The title “Panaerobic Walking” is a bit misleading. After all, “HeavyHands” was by Dr. Schwartz’ definition “panaerobic”, i.e. seeking to mobilize as much muscle tissue as possible to process oxygen by using all four limbs simultaneously in a series of “inefficient” motions (i.e. motions unnecessary to accomplish the basic tasks of walking, jogging or running).
Still, the term “Panaerobic Walking” or “Strength Endurance Walking” may be useful to describe an adaptation of “Heavyhands” or “Panaerobics” some users (like the curator of this blog) enjoy using. Here’s the blog curator’s personal experience:
My wife and I went walking at a state park. I didn’t have the opportunity for my normal workout that day so I wondered what I could do that day to transform an otherwise leisurely walk into a great workout?
We ended up walking in two separate parks that day… first for 30 minutes and later for 45 on two greatly different trails then about an hour the next day. And because of the focus on effort and intensity, we cared more about the TIME spent walking than the distance.
Here’s how I increased the intensity following panaerobic principles:
- Did Isotonometric moves as described here in “Purposeful Primitive“, while adapting movements found here and “Pushing Yourself to Power“.
- Clenched fists and kept arms pumping at “Level 2” and “Level 3” (shoulder height and head height respectively). Clenched fists increases the tension to offset the fact I had not brought weights that day.
- Used relatively small rocks as “HeavyHands” weights.
- Picked up and carried larger rocks, especially in the overhead position.
- “Marched” with exaggerated hand motions and high knee steps.
- Doing knee bends and incline pushups, as “active rest” during some or all of our stops along the path.
- Choosing longer and more up hill paths when possible.
The second day we repeated the process at another trail. I remembered to bring some 1lb “HeavyHands” that day along with a nylon strap for rowing. In addition to constant arm swinging to levels 2 and 3, the strap allowed “45 degree rowing” at appropriate trees, and I made a more concerted effort to maximize the number of deep knee bends through the walk, doing sets of 10 for 100 total throughout the walk.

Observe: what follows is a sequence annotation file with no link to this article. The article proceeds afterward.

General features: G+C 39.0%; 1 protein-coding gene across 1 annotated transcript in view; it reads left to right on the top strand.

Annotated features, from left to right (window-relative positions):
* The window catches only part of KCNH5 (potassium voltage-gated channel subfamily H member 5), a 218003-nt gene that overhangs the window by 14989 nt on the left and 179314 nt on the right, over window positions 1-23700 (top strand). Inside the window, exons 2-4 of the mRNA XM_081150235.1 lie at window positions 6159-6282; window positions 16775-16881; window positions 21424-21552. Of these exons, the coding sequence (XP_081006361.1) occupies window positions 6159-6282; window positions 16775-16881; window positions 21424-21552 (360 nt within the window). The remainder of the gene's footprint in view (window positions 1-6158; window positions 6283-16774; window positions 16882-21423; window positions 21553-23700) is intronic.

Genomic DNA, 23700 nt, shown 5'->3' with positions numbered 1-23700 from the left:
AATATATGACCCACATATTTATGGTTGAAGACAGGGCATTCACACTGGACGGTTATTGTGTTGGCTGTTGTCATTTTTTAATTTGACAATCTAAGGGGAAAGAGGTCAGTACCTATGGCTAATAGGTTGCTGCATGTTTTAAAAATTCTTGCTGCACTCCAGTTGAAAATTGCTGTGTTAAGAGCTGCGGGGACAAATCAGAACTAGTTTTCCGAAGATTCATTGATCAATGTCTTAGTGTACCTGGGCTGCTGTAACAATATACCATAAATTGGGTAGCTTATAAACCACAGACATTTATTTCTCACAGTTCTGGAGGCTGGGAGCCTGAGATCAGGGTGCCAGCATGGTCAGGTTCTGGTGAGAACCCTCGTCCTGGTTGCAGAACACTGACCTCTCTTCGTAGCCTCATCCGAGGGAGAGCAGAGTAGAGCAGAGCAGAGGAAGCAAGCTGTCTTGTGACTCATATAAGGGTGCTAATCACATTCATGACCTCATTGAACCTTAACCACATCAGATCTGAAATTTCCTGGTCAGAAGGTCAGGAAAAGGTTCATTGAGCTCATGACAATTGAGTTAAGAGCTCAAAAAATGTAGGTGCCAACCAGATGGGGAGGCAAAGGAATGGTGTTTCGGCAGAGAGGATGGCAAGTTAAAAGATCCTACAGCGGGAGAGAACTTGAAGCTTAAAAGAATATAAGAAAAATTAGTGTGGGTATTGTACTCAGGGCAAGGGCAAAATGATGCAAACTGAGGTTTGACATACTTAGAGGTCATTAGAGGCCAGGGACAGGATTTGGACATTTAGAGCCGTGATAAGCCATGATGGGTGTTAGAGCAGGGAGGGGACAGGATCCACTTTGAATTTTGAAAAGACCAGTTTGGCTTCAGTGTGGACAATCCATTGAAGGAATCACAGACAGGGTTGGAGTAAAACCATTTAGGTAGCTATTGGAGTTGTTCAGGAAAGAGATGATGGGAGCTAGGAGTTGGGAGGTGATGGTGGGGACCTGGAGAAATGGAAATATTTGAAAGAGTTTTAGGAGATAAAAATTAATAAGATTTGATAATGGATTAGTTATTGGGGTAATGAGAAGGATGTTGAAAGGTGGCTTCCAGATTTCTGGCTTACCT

This type of walking was a great way to spend time with my wife and get a good workout for both of us though our fitness levels are significantly different. In the future I plan to be more intentional in finding suitable local walking paths that – in addition to allowing me to walk either with “HeavyHands” or while doing “Isotonometrics” – would also allow plenty of opportunities for knee bends, incline pushups, 45 degree rowing or other calisthenic moves. To get “really Panaerobic”, I’d want to find a place to do Squat Pulls and Good Morning Dips for the best results! The main thing is to keep moving and keep 4 limbs moving simultaneously as much as possible. Probably a walking area near a playground would be ideal! (Now if I could just find one with great rocks to lift too!)
Being able to do “panaerobic walking” and 100 knee bends “out of the box” means there’s probably lots of room for improvement… using heavier weights, higher repetitions of knee bends, pushups, and rows, walking using a weighted vest, etc. The prospects are exciting because this was an unexpected, but very enjoyable way to work out!
As mentioned above, this variant of panaerobics can be especially helpful if two people are trying to work out at the same time, but the two have different fitness levels. A person just starting out could walk at a leisurely or moderate pace, while the other could walk at approximately the same pace while using “HeavyHands”, doing “Isotonometrics”, and/or doing a variety of calisthenic movements to increase the overall endurance effect of the walk. Both are then able to benefit as much as possible at their respective levels of fitness.
Note: While not strictly informed by “Panaerobic” principles, you may get some ideas for your “Panaerobic Walk” from this video:
Let us know your experiences doing “Panaerobic Walking” as described here!